What have you been up to since you appeared in our 35 Women Under 35 list?
I joined Tesco the year after appearing on the list, and have been leading their own brand business in various guises since then – UK, internationally, new brands, existing ones, strategy, execution! I’ve also had my two boys since then: Caden, now aged 4.5; and Torin, now aged 1.5.
Which businesswoman do you most admire and why?
It’s difficult to choose one – there are lots of senior business women now, and there is something to learn from all of them. Karen Mattison [founder of Timewise Jobs] has done a great job championing flexible working and trying to de-stigmatise it via the Power Part Time list. My new board director at Tesco, Jill Easterbrook, has risen through the ranks at Tesco and has been hugely successful at balancing a demanding career and her family.
Do you have (or have you had) a mentor? If so, who and why?
There are several people I am lucky enough to call a mentor. I learn different things from different people in different contexts. What is possibly more important for women to have is a sponsor – someone who will speak up for you when you’re not there, spot opportunities for you to shine, and protect you when unkind winds are blowing in your direction.
What's been your biggest business setback/mistake?
Getting carried away creating a very cool, innovative advertising campaign for Felix cat food while I was at Nestle, and having the CEO change before we were quite finished. The new guy was horrified at what we had done, and canned all our brilliant work immediately!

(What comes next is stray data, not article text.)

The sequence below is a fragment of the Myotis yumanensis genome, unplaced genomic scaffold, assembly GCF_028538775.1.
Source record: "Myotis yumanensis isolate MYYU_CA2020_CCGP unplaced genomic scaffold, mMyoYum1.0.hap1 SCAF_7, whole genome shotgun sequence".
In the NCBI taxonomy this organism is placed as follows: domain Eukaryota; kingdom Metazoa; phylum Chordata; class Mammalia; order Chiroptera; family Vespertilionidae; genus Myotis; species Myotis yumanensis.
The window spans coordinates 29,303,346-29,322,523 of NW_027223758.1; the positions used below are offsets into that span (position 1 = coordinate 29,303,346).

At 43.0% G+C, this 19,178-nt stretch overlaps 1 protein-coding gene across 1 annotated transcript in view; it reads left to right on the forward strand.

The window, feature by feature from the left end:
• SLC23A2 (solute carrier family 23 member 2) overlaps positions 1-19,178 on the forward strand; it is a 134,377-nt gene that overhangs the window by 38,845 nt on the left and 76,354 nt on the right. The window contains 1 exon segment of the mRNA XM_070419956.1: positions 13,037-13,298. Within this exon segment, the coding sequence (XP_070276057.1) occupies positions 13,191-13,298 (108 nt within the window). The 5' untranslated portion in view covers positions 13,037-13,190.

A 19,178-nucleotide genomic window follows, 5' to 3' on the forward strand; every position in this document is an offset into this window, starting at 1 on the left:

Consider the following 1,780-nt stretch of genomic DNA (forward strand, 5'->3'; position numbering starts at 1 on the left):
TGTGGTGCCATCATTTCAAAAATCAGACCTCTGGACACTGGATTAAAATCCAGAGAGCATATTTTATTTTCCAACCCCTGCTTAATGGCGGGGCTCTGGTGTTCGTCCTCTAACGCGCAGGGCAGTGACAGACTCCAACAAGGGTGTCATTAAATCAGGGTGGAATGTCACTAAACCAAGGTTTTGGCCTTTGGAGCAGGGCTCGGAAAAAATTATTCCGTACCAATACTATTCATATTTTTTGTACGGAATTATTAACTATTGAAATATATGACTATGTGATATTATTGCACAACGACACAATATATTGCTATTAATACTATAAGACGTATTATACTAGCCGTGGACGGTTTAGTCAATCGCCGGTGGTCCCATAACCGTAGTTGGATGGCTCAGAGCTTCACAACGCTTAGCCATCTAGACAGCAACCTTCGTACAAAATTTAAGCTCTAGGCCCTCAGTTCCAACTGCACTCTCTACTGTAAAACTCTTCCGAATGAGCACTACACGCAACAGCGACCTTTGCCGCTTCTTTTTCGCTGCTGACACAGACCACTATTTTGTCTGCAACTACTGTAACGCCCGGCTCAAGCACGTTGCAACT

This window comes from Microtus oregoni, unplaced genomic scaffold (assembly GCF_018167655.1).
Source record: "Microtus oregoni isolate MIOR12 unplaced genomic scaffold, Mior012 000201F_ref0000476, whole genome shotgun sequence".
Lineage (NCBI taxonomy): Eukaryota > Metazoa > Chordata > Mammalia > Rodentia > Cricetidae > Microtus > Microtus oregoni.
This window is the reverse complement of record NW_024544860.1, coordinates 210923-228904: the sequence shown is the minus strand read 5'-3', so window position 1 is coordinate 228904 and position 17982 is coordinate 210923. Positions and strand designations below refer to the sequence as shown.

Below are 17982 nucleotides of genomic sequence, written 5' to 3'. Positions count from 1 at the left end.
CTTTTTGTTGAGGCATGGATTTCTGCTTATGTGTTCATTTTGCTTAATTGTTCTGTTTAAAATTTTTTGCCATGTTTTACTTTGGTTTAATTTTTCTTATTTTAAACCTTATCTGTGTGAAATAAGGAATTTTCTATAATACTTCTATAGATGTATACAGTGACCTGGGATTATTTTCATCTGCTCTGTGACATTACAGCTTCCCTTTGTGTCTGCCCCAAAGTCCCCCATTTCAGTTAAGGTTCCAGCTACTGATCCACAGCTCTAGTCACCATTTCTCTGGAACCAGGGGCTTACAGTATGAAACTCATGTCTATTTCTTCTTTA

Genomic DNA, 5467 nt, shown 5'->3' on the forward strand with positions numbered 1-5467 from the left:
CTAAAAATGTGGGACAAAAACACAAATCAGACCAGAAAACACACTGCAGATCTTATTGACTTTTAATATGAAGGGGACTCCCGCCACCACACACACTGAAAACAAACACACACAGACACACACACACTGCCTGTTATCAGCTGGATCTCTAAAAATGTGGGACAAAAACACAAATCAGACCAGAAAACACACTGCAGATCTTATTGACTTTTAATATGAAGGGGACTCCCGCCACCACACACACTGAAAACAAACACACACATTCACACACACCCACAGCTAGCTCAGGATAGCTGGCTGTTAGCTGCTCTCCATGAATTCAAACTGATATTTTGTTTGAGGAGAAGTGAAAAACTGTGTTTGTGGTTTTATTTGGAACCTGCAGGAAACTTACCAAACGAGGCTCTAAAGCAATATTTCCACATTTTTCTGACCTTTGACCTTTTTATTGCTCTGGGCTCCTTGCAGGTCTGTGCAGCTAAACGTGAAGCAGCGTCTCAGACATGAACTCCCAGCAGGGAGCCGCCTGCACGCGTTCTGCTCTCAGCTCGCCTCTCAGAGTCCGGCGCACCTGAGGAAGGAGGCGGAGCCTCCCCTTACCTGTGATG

What are your top tips for negotiating a pay rise?
I have been utterly unsuccessful at negotiating pay rises. However if you don’t ask, you definitely don’t get.
How do you juggle the work/life balance? Any advice?
Work really hard at identifying what is important to you, and prioritise that. Also, recognise that what’s right for someone else might not be right for you, and vice versa. Search far and wide for ideas to solve your particular 'tension points'.
What's your take on boardroom quotas?
One woman on a board doesn’t make a difference – you need some critical mass to effect major change with anything. Sometimes a business needs a boardroom quota to provide the catalyst for change.
What nuggets of advice would you give to young women starting out on their careers?
Firstly, be yourself – no-one else can do this better than you! If you’re trying to copy others, you will always do it worse than them. Secondly, choose your career based on the people you meet. If you like and admire the people you’re working with, you’re more likely to want to spend time with them, more likely to communicate effectively with them, and as a result you’re more likely to be successful at your job.
As a high-flying businesswoman, have you ever faced discrimination in your industry?
Probably, but nothing explicit. I’ve chosen to avoid sectors in which I had to be something I’m not. However, I expect my life would have been different in very many ways if I had been born a bloke, and I’ll never know the true difference being a woman has made – both positively and negatively.
Where do you see yourself in five years?
Richer, more successful, and having more sleep.
Sidonie Kingsmill appeared in our 35 Women Under 35 back in 2007. To check out this year's list, click here.